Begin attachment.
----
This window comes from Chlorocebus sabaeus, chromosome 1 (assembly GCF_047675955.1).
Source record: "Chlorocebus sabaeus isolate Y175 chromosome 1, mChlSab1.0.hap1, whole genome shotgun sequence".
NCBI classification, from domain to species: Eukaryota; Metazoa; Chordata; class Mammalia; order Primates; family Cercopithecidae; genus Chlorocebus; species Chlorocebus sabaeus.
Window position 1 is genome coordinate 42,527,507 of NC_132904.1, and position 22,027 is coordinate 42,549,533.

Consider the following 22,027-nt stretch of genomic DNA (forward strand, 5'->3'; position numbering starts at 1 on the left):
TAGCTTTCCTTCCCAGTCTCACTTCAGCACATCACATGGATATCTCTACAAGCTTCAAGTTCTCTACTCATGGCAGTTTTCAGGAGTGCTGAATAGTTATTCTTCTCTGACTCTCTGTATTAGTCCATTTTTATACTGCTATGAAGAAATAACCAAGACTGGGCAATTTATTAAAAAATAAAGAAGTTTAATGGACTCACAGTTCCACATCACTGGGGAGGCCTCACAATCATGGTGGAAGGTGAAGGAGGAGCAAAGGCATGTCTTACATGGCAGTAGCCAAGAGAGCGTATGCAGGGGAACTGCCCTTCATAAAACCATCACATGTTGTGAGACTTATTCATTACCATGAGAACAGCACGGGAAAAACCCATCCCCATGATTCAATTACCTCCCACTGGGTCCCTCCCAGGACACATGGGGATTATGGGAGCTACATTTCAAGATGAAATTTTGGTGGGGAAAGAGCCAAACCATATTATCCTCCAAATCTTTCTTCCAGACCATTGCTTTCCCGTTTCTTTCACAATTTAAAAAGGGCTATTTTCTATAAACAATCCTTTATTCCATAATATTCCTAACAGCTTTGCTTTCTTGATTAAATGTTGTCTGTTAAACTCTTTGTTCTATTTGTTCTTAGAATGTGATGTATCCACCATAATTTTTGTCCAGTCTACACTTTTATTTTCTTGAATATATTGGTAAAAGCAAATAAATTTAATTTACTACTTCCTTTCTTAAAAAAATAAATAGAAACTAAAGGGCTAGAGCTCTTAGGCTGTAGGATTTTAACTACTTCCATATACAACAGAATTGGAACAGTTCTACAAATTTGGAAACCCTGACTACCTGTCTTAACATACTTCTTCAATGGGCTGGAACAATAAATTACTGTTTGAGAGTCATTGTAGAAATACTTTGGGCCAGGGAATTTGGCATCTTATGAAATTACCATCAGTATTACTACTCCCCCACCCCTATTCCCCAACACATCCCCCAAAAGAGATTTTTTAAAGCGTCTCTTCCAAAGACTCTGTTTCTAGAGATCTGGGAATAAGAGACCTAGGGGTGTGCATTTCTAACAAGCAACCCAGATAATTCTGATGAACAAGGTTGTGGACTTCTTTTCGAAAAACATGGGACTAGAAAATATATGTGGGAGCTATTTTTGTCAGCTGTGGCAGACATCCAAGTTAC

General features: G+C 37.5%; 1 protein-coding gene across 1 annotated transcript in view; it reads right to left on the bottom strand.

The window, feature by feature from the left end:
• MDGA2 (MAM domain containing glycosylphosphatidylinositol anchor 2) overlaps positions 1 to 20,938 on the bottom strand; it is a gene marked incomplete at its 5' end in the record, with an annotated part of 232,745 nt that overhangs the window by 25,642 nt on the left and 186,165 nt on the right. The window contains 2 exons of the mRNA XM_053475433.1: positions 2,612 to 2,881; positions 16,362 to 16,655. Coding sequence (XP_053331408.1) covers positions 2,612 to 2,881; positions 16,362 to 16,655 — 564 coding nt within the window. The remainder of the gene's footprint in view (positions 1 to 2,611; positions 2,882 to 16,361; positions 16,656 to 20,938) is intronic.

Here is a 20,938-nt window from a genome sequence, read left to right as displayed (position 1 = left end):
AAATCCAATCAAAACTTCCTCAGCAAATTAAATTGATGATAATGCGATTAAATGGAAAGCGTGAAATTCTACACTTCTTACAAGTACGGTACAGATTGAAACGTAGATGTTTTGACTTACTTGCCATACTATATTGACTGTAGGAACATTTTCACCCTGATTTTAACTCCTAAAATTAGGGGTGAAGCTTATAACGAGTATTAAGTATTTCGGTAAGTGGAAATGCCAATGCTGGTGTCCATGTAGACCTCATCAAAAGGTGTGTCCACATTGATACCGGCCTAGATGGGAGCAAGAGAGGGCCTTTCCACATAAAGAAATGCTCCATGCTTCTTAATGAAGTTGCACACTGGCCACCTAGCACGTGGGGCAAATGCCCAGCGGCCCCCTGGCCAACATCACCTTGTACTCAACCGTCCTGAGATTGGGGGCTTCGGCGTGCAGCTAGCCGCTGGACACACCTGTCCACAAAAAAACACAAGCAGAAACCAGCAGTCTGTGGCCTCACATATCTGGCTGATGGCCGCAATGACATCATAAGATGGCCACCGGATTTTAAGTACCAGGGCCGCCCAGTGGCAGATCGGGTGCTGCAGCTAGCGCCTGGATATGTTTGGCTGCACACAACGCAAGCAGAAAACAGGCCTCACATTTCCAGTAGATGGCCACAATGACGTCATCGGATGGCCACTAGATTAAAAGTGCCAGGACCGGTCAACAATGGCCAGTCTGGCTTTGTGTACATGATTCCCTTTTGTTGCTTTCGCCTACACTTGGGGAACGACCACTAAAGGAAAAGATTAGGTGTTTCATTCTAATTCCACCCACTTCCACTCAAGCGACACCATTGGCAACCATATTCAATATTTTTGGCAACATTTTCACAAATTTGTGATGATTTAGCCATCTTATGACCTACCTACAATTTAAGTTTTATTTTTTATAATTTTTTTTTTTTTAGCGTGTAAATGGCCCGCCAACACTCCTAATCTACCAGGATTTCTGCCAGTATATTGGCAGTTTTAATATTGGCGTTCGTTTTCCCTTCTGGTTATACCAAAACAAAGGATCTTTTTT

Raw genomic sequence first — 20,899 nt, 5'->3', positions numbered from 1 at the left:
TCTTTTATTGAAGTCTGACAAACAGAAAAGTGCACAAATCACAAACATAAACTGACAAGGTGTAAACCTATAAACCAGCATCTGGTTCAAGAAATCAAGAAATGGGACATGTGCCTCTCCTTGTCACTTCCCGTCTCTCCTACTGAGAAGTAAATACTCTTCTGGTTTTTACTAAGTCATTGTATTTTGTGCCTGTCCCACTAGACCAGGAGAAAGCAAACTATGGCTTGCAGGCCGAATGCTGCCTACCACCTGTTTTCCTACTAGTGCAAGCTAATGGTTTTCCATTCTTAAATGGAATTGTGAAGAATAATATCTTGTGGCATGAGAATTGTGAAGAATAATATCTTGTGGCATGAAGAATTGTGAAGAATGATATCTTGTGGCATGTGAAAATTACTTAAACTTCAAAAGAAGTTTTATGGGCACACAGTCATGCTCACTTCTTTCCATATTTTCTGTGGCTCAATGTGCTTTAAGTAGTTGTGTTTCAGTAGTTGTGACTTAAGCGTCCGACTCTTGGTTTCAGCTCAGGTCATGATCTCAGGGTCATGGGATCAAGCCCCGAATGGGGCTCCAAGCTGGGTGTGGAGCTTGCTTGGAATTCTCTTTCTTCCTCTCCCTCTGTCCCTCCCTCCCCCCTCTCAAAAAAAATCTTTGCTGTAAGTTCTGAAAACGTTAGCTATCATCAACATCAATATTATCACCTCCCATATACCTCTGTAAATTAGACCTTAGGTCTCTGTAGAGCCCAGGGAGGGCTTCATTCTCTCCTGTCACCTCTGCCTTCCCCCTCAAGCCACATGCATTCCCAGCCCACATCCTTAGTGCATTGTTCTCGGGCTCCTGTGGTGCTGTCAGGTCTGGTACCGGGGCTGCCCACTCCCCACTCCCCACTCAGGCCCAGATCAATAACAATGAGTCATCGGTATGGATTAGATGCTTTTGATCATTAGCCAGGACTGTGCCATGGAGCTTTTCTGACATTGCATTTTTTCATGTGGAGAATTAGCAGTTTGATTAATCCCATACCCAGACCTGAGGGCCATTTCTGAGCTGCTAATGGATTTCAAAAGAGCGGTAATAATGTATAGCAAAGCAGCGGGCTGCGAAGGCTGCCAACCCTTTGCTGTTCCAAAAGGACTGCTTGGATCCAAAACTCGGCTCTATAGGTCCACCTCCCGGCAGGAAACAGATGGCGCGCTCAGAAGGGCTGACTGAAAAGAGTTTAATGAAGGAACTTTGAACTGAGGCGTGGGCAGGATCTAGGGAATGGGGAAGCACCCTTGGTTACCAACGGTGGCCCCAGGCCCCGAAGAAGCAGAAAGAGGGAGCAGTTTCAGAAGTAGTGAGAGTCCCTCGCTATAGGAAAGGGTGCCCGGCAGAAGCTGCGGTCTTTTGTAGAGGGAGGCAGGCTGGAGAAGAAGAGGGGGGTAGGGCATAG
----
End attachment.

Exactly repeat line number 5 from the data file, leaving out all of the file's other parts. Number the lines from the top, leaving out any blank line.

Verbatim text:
Consider the following 22,027-nt stretch of genomic DNA (forward strand, 5'->3'; position numbering starts at 1 on the left):